A boy with a tray holding glasses of lukewarm soda moves between us handing out drinks. We sip the soda. The farmers light cigarettes. Ribbons of thin bluish smoke waft toward the pine branches over our heads. Again we are silent, thinking about it all.
“Too much pressure makes explosions,” my host says. “When you deny us education, medical care and work what do you think we will do? When you take our homes and our land from us, when we cannot feed our families, when you strip us of our dignity, how do you think we will behave? How can you ask us to be neighbors after this? What chance do you think there will be for peace?”
The men nod.
“We are going to change the name of our village,” he says. “We are going to call it Transfer 2004.”
No one laughs.
And what of the good Israelis? Where are they? What are they doing?
I found Allegra Pacheco mopping the floors of her small second-story apartment in Bethlehem. Her infant son is asleep. The furniture is upended in the corner of the living room. She is scrubbing away. The scent of ammonia from the tiled floor fills the room, even with the windows open.
“We will have to go outside,” she says.
We sit on her balcony. We look out over the cramped and squalid hovels of the Deheisha refugee camp. The camp cascades, one hovel nearly on top of the next, down a slope. The pope used the camp as a backdrop in 2000 when he visited. He was there long enough for the press to get images and cover his kind beneficence. The camp exploded into rioting five minutes after the pope departed. The local police station was badly vandalized. There was never a coherent explanation for the rioting, other than the obvious, the frustration and rage of a people used once again as a stage prop and then forgotten.
Allegra is a Jew. She grew up in Long Island, where she was a member of a “Zionist-oriented family.” She visited Israel as a teenager on one of the tours designed to get Americans to bond with the Jewish state. She went to Barnard and Columbia Law School. She began to ask questions, questions many around her refused to ask.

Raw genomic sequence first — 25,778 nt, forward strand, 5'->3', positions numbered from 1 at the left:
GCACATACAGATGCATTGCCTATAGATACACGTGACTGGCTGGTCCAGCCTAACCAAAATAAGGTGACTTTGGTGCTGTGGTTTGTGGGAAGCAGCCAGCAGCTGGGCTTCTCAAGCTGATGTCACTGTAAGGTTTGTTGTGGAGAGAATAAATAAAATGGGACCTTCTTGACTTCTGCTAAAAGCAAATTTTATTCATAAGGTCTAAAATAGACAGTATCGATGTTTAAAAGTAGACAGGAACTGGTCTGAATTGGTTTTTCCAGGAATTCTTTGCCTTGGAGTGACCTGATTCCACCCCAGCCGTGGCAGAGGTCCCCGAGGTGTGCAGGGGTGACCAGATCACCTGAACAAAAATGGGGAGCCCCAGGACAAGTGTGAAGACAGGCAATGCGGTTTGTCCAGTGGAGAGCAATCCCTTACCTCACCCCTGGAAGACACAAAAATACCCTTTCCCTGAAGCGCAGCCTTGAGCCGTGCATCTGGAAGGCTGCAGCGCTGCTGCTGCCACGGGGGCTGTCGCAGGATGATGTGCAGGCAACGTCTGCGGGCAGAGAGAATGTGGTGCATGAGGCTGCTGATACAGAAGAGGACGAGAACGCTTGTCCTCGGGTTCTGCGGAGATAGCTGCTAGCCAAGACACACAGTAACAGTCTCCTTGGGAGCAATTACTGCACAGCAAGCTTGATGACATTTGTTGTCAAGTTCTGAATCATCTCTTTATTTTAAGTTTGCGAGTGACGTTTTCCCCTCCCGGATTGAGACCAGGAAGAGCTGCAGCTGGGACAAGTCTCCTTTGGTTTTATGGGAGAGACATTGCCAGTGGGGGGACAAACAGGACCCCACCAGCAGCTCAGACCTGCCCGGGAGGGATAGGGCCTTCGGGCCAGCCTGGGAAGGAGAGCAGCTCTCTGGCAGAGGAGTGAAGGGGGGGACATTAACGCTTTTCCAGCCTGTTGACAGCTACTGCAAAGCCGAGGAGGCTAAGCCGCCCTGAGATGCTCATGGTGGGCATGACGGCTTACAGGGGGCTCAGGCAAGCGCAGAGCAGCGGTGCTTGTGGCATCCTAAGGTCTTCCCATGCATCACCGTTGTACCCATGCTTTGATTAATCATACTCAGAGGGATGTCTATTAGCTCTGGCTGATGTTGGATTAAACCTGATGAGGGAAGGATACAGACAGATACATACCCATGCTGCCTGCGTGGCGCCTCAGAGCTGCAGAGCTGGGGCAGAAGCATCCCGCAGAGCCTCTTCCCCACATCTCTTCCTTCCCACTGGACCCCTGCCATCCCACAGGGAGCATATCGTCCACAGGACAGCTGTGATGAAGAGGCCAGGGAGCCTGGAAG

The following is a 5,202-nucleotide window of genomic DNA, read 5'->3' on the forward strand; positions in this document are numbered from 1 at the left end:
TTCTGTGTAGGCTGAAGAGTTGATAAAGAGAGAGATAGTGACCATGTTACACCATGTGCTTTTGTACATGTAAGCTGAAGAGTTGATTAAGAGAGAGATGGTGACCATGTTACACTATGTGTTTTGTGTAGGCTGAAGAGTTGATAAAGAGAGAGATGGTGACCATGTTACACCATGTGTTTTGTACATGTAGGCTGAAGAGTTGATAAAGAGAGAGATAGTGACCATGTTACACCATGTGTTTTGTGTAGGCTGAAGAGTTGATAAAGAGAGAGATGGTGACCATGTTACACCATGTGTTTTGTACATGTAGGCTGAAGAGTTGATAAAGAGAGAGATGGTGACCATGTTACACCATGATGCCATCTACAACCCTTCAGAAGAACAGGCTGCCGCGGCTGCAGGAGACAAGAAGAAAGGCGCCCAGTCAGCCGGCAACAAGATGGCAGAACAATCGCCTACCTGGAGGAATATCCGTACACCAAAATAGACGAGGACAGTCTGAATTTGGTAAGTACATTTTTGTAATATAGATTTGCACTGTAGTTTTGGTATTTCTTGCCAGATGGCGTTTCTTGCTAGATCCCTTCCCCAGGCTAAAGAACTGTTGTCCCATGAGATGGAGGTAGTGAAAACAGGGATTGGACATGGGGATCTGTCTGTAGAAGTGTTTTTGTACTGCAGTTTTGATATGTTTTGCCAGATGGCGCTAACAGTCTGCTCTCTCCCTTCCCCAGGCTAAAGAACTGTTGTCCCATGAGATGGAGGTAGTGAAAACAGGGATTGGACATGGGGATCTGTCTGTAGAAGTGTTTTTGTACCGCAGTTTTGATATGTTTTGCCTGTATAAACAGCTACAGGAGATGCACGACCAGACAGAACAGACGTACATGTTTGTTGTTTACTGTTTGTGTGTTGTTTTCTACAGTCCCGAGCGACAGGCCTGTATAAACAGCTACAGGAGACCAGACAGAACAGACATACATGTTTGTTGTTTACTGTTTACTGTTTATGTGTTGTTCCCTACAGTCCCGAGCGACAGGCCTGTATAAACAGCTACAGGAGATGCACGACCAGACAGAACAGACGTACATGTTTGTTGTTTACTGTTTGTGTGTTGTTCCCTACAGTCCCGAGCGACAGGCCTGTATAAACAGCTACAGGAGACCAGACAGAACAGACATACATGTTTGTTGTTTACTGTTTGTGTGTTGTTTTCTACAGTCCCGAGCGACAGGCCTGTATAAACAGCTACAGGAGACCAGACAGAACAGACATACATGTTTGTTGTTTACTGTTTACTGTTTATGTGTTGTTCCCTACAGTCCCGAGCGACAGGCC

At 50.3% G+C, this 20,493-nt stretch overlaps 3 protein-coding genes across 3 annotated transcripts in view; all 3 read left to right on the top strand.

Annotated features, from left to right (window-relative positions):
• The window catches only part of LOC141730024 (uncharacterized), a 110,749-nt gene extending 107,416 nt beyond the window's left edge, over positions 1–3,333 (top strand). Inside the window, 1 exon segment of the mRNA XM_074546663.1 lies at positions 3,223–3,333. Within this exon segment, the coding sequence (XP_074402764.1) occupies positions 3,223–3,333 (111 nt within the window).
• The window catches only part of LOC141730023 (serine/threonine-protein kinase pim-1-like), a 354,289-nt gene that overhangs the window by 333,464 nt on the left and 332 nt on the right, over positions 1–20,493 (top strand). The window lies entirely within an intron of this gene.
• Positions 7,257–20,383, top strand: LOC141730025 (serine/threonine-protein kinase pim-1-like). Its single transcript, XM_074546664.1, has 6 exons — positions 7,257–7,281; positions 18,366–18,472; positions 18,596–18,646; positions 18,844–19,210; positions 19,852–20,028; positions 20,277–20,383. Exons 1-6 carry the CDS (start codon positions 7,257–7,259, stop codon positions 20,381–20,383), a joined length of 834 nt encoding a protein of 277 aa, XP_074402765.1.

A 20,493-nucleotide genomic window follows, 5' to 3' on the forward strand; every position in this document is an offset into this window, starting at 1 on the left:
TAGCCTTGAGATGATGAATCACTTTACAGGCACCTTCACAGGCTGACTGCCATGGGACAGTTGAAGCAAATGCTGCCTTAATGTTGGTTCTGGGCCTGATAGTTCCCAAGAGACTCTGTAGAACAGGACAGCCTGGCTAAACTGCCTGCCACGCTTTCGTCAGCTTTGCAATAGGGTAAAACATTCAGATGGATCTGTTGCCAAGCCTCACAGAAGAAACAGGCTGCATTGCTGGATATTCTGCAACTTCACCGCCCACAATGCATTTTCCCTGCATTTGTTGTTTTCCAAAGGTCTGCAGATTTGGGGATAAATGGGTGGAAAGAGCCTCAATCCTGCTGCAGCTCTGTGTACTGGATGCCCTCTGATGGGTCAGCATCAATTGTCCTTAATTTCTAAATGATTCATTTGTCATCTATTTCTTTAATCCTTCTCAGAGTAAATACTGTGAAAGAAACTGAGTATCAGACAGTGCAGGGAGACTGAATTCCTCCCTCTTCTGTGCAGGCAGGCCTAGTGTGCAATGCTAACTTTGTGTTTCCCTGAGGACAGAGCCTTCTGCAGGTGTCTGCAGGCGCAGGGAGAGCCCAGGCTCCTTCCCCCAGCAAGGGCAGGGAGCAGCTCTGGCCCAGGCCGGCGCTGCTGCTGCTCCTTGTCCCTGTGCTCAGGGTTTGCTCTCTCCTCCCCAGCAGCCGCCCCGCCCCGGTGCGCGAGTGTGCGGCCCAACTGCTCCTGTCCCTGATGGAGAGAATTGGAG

She read about the Middle East. The story of the Palestinians began to unsettle her. She began to see another side of Israel. She moved to Israel after a few years as a lawyer in New York. She studied for the Israeli bar. She looked to Lea Tsmel, the Israeli lawyer who has often defended Palestinians, as a mentor.
She opened a law office in Bethlehem. She was the only Israeli ever to open a law office in Palestinian territory. She handled cases involving house demolitions, land confiscations, torture and prisoners who had been incarcerated without ever being charged. She documented some torture practices, at first denied by Israel, and took the case to the Supreme Court. Most of the practices were outlawed.
The second Palestinian uprising began as she had taken a break and was writing a book as a Peace Fellow at Harvard University. She dropped the manuscript and came back. The restrictions, however, were so draconian she often could not get through the checkpoints to her office. It was hard to see clients or make court appearances. She took over the case of a Palestinian human rights activist, Abed al-Rahman al-Ahmar, being held without charge in administrative detention.
“I met my husband Abed in 1996, when he was under interrogation and being tortured,” she says. “He was then sent to two and a half years of administrative detention and I continued to represent him. When he was released, he helped me set up my law office and worked with me. That’s how we fell in love.”
They married. They spent their honeymoon trapped in their apartment under almost continuous curfew.